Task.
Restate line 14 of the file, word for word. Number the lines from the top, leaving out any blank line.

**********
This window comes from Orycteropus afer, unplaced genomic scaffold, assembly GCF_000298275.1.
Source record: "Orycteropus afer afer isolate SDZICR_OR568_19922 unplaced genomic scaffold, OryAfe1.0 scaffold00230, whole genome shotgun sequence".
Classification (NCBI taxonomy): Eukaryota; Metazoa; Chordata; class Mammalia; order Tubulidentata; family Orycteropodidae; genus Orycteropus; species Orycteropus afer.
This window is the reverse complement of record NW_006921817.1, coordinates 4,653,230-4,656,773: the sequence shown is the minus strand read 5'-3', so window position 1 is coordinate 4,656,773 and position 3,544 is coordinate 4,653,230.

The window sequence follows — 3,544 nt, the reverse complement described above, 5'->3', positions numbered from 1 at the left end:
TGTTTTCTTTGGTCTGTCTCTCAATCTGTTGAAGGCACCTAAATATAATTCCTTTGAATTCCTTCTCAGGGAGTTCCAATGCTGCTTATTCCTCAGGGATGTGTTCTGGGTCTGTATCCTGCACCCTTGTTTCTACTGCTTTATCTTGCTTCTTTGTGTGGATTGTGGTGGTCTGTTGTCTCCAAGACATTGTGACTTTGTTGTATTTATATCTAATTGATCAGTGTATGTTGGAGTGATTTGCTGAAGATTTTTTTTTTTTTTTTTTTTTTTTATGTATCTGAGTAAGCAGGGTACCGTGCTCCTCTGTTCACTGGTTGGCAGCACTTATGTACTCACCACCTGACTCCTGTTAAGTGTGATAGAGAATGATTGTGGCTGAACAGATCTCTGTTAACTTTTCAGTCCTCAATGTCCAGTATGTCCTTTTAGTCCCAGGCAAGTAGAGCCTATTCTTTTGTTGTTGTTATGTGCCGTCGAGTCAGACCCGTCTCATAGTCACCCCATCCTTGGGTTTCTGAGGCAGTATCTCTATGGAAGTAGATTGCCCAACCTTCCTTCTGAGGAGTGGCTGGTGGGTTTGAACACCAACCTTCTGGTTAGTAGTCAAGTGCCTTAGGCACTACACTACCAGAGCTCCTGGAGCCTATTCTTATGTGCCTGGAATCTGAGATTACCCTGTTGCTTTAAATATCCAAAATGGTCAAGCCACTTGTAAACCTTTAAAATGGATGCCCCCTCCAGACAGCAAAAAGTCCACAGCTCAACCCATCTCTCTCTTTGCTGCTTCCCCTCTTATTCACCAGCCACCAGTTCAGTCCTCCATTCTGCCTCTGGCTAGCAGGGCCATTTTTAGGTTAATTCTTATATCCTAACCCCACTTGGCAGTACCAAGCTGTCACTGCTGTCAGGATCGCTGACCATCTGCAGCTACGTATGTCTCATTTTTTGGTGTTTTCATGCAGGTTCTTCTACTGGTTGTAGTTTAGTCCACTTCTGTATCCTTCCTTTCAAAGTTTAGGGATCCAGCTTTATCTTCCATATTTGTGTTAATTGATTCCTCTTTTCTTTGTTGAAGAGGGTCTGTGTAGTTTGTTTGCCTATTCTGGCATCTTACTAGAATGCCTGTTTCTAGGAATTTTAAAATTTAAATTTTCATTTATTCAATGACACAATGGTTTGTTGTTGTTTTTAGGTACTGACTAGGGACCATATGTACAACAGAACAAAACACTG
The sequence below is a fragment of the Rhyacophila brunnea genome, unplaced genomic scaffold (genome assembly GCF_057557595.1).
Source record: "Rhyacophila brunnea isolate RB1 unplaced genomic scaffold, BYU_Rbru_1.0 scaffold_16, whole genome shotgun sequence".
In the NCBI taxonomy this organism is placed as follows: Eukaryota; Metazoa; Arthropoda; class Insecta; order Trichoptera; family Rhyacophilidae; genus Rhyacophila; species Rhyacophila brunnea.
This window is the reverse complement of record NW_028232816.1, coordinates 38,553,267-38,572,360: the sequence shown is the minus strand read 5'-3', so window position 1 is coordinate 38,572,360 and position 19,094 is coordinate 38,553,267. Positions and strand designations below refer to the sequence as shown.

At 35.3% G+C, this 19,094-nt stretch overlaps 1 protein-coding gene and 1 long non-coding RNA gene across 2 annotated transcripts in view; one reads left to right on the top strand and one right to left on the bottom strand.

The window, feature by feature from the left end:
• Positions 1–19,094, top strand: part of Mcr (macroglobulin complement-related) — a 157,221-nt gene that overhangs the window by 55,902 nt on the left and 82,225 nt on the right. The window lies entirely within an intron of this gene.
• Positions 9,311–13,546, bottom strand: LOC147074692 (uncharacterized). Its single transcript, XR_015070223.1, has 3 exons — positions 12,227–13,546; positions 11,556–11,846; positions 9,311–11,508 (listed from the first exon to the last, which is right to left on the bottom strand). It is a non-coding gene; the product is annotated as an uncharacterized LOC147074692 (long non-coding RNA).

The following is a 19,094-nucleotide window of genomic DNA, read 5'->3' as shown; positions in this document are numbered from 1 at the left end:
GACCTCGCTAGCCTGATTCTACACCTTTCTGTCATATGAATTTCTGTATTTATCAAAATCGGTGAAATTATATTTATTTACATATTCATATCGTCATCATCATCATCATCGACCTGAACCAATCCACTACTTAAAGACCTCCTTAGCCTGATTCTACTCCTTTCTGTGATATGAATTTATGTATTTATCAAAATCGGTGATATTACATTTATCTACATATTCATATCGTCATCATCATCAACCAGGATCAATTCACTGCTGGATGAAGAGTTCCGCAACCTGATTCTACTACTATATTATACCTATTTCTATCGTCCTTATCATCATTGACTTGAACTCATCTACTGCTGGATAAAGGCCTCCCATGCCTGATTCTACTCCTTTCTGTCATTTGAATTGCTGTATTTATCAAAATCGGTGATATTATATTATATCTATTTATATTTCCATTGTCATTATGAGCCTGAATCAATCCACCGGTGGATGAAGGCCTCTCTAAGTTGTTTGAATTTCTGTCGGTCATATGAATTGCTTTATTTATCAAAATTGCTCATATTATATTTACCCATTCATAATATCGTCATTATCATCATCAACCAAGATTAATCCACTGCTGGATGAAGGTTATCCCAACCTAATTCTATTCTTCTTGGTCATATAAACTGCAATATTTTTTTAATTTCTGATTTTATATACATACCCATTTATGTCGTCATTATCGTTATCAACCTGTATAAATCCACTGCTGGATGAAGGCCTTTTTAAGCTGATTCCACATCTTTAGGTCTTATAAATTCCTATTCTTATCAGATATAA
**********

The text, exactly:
• Positions 9,311–13,546, bottom strand: LOC147074692 (uncharacterized). Its single transcript, XR_015070223.1, has 3 exons — positions 12,227–13,546; positions 11,556–11,846; positions 9,311–11,508 (listed from the first exon to the last, which is right to left on the bottom strand). It is a non-coding gene; the product is annotated as an uncharacterized LOC147074692 (long non-coding RNA).